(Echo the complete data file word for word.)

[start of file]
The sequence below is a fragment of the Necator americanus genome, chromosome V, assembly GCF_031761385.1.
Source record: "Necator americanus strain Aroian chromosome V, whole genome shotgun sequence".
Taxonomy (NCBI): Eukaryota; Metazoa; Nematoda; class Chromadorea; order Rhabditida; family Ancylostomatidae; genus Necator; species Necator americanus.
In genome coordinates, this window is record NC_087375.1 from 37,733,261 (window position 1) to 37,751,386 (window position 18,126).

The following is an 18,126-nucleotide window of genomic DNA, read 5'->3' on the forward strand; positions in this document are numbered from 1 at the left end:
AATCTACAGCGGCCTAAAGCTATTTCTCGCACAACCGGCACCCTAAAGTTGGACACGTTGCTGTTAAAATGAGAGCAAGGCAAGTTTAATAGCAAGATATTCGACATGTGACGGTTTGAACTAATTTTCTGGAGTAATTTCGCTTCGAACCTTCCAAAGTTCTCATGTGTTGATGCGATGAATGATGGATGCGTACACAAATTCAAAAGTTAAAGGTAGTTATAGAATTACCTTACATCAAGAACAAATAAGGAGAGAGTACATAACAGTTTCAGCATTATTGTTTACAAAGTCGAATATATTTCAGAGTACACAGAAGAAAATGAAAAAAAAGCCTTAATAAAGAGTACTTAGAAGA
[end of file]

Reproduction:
The sequence below is a fragment of the Necator americanus genome, chromosome V, assembly GCF_031761385.1.
Source record: "Necator americanus strain Aroian chromosome V, whole genome shotgun sequence".
Taxonomy (NCBI): Eukaryota; Metazoa; Nematoda; class Chromadorea; order Rhabditida; family Ancylostomatidae; genus Necator; species Necator americanus.
In genome coordinates, this window is record NC_087375.1 from 37,733,261 (window position 1) to 37,751,386 (window position 18,126).

The following is an 18,126-nucleotide window of genomic DNA, read 5'->3' on the forward strand; positions in this document are numbered from 1 at the left end:
AATCTACAGCGGCCTAAAGCTATTTCTCGCACAACCGGCACCCTAAAGTTGGACACGTTGCTGTTAAAATGAGAGCAAGGCAAGTTTAATAGCAAGATATTCGACATGTGACGGTTTGAACTAATTTTCTGGAGTAATTTCGCTTCGAACCTTCCAAAGTTCTCATGTGTTGATGCGATGAATGATGGATGCGTACACAAATTCAAAAGTTAAAGGTAGTTATAGAATTACCTTACATCAAGAACAAATAAGGAGAGAGTACATAACAGTTTCAGCATTATTGTTTACAAAGTCGAATATATTTCAGAGTACACAGAAGAAAATGAAAAAAAAGCCTTAATAAAGAGTACTTAGAAGA